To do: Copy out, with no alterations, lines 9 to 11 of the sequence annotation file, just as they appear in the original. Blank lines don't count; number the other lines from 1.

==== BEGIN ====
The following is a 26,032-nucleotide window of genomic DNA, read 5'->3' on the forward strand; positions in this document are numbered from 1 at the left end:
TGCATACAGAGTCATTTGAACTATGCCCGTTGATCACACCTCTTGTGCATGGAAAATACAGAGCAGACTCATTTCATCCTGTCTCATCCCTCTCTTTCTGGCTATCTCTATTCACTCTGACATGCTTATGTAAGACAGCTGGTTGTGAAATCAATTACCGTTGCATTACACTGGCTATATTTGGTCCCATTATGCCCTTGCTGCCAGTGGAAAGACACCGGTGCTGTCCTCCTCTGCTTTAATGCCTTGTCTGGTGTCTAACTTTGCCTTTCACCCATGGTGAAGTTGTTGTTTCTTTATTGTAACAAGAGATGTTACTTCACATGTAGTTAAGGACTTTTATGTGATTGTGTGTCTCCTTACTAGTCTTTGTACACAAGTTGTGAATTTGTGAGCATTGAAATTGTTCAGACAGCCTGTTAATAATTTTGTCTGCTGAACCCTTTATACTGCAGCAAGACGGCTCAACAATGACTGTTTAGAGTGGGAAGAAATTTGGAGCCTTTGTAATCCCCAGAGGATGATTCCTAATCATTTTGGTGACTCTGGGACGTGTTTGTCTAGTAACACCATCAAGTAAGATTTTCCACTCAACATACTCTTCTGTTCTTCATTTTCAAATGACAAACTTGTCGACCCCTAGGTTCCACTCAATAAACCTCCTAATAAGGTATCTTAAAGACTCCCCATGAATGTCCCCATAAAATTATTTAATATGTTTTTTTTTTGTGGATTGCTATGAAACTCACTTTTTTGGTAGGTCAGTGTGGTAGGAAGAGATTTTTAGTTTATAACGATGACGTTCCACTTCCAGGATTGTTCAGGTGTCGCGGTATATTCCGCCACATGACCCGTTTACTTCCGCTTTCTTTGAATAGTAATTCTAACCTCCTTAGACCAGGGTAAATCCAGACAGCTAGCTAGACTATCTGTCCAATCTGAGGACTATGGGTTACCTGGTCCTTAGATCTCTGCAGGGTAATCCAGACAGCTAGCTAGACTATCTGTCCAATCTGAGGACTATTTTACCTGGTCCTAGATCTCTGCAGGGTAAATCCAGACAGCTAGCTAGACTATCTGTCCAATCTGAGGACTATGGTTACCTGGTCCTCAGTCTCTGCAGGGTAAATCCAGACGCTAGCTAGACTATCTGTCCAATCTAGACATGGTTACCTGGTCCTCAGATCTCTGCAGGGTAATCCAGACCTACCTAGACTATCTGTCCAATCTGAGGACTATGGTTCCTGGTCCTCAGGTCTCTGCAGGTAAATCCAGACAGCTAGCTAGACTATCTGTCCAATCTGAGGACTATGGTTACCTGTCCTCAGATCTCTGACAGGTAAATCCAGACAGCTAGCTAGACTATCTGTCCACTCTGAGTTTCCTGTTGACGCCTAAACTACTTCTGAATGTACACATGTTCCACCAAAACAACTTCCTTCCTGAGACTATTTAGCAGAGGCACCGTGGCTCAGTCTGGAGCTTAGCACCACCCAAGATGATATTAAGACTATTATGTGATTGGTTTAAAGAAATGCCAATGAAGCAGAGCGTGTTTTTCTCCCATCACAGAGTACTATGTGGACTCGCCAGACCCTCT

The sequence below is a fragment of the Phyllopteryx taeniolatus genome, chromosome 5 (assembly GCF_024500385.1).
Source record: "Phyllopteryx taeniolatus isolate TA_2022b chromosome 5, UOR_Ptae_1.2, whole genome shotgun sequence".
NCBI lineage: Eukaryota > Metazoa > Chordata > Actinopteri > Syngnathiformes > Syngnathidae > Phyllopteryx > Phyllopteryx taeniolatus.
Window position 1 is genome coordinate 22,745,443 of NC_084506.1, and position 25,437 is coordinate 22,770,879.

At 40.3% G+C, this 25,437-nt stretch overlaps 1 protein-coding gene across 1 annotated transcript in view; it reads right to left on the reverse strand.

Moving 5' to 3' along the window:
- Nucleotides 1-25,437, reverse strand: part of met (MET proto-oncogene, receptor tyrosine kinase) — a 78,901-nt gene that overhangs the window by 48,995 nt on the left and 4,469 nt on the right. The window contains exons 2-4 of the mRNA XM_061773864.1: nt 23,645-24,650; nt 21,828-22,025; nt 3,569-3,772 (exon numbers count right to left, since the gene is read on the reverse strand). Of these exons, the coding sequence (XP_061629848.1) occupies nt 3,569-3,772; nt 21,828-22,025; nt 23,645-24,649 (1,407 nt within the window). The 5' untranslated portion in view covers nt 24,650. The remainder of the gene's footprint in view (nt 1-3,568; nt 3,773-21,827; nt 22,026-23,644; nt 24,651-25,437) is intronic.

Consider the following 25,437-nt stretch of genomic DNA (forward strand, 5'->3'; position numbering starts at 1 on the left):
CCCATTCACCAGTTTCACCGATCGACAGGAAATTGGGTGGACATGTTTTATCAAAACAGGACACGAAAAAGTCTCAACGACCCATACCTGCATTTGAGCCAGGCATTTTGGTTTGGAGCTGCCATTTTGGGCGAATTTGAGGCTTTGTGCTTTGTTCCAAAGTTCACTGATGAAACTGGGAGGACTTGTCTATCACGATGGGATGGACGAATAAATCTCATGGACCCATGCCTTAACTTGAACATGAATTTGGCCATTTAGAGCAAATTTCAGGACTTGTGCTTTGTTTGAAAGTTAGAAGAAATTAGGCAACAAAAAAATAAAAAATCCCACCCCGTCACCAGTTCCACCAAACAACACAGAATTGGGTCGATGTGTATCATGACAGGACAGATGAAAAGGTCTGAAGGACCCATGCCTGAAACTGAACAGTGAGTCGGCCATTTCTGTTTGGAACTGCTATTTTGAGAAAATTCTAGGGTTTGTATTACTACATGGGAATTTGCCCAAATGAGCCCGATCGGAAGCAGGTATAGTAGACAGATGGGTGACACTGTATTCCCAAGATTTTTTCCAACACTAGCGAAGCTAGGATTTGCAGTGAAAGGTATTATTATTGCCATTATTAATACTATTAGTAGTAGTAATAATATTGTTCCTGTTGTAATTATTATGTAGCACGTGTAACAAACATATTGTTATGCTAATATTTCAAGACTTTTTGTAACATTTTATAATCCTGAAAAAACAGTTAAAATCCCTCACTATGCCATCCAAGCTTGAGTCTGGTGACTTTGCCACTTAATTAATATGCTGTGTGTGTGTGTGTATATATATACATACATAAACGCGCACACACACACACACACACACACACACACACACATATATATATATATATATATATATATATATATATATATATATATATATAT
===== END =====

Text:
- Nucleotides 1-25,437, reverse strand: part of met (MET proto-oncogene, receptor tyrosine kinase) — a 78,901-nt gene that overhangs the window by 48,995 nt on the left and 4,469 nt on the right. The window contains exons 2-4 of the mRNA XM_061773864.1: nt 23,645-24,650; nt 21,828-22,025; nt 3,569-3,772 (exon numbers count right to left, since the gene is read on the reverse strand). Of these exons, the coding sequence (XP_061629848.1) occupies nt 3,569-3,772; nt 21,828-22,025; nt 23,645-24,649 (1,407 nt within the window). The 5' untranslated portion in view covers nt 24,650. The remainder of the gene's footprint in view (nt 1-3,568; nt 3,773-21,827; nt 22,026-23,644; nt 24,651-25,437) is intronic.

Consider the following 25,437-nt stretch of genomic DNA (forward strand, 5'->3'; position numbering starts at 1 on the left):
CCCATTCACCAGTTTCACCGATCGACAGGAAATTGGGTGGACATGTTTTATCAAAACAGGACACGAAAAAGTCTCAACGACCCATACCTGCATTTGAGCCAGGCATTTTGGTTTGGAGCTGCCATTTTGGGCGAATTTGAGGCTTTGTGCTTTGTTCCAAAGTTCACTGATGAAACTGGGAGGACTTGTCTATCACGATGGGATGGACGAATAAATCTCATGGACCCATGCCTTAACTTGAACATGAATTTGGCCATTTAGAGCAAATTTCAGGACTTGTGCTTTGTTTGAAAGTTAGAAGAAATTAGGCAACAAAAAAATAAAAAATCCCACCCCGTCACCAGTTCCACCAAACAACACAGAATTGGGTCGATGTGTATCATGACAGGACAGATGAAAAGGTCTGAAGGACCCATGCCTGAAACTGAACAGTGAGTCGGCCATTTCTGTTTGGAACTGCTATTTTGAGAAAATTCTAGGGTTTGTATTACTACATGGGAATTTGCCCAAATGAGCCCGATCGGAAGCAGGTATAGTAGACAGATGGGTGACACTGTATTCCCAAGATTTTTTCCAACACTAGCGAAGCTAGGATTTGCAGTGAAAGGTATTATTATTGCCATTATTAATACTATTAGTAGTAGTAATAATATTGTTCCTGTTGTAATTATTATGTAGCACGTGTAACAAACATATTGTTATGCTAATATTTCAAGACTTTTTGTAACATTTTATAATCCTGAAAAAACAGTTAAAATCCCTCACTATGCCATCCAAGCTTGAGTCTGGTGACTTTGCCACTTAATTAATATGCTGTGTGTGTGTGTGTATATATATACATACATAAACGCGCACACACACACACACACACACACACACACACACATATATATATATATATATATATATATATATATATATATATATATATATAT